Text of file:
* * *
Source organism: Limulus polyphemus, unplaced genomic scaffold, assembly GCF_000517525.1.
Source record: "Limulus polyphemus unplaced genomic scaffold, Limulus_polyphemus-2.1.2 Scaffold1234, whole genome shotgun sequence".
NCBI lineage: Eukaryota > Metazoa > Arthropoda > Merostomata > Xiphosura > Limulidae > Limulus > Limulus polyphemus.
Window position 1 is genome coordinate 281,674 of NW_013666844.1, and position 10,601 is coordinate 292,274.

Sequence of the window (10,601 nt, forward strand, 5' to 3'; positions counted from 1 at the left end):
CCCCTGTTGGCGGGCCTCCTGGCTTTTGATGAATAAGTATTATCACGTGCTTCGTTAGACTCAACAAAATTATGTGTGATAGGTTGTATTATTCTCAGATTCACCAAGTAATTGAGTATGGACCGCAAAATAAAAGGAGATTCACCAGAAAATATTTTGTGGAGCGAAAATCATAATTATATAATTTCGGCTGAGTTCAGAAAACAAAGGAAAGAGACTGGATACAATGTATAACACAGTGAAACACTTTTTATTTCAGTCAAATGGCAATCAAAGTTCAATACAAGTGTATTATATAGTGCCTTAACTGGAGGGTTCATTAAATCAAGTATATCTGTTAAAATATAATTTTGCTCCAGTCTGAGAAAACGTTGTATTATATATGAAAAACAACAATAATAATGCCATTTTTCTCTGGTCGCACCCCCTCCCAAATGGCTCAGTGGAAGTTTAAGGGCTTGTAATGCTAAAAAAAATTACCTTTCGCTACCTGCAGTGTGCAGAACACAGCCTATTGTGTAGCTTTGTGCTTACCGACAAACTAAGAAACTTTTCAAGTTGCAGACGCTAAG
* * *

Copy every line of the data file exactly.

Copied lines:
Source organism: Limulus polyphemus, unplaced genomic scaffold, assembly GCF_000517525.1.
Source record: "Limulus polyphemus unplaced genomic scaffold, Limulus_polyphemus-2.1.2 Scaffold1234, whole genome shotgun sequence".
NCBI lineage: Eukaryota > Metazoa > Arthropoda > Merostomata > Xiphosura > Limulidae > Limulus > Limulus polyphemus.
Window position 1 is genome coordinate 281,674 of NW_013666844.1, and position 10,601 is coordinate 292,274.

Sequence of the window (10,601 nt, forward strand, 5' to 3'; positions counted from 1 at the left end):
CCCCTGTTGGCGGGCCTCCTGGCTTTTGATGAATAAGTATTATCACGTGCTTCGTTAGACTCAACAAAATTATGTGTGATAGGTTGTATTATTCTCAGATTCACCAAGTAATTGAGTATGGACCGCAAAATAAAAGGAGATTCACCAGAAAATATTTTGTGGAGCGAAAATCATAATTATATAATTTCGGCTGAGTTCAGAAAACAAAGGAAAGAGACTGGATACAATGTATAACACAGTGAAACACTTTTTATTTCAGTCAAATGGCAATCAAAGTTCAATACAAGTGTATTATATAGTGCCTTAACTGGAGGGTTCATTAAATCAAGTATATCTGTTAAAATATAATTTTGCTCCAGTCTGAGAAAACGTTGTATTATATATGAAAAACAACAATAATAATGCCATTTTTCTCTGGTCGCACCCCCTCCCAAATGGCTCAGTGGAAGTTTAAGGGCTTGTAATGCTAAAAAAAATTACCTTTCGCTACCTGCAGTGTGCAGAACACAGCCTATTGTGTAGCTTTGTGCTTACCGACAAACTAAGAAACTTTTCAAGTTGCAGACGCTAAG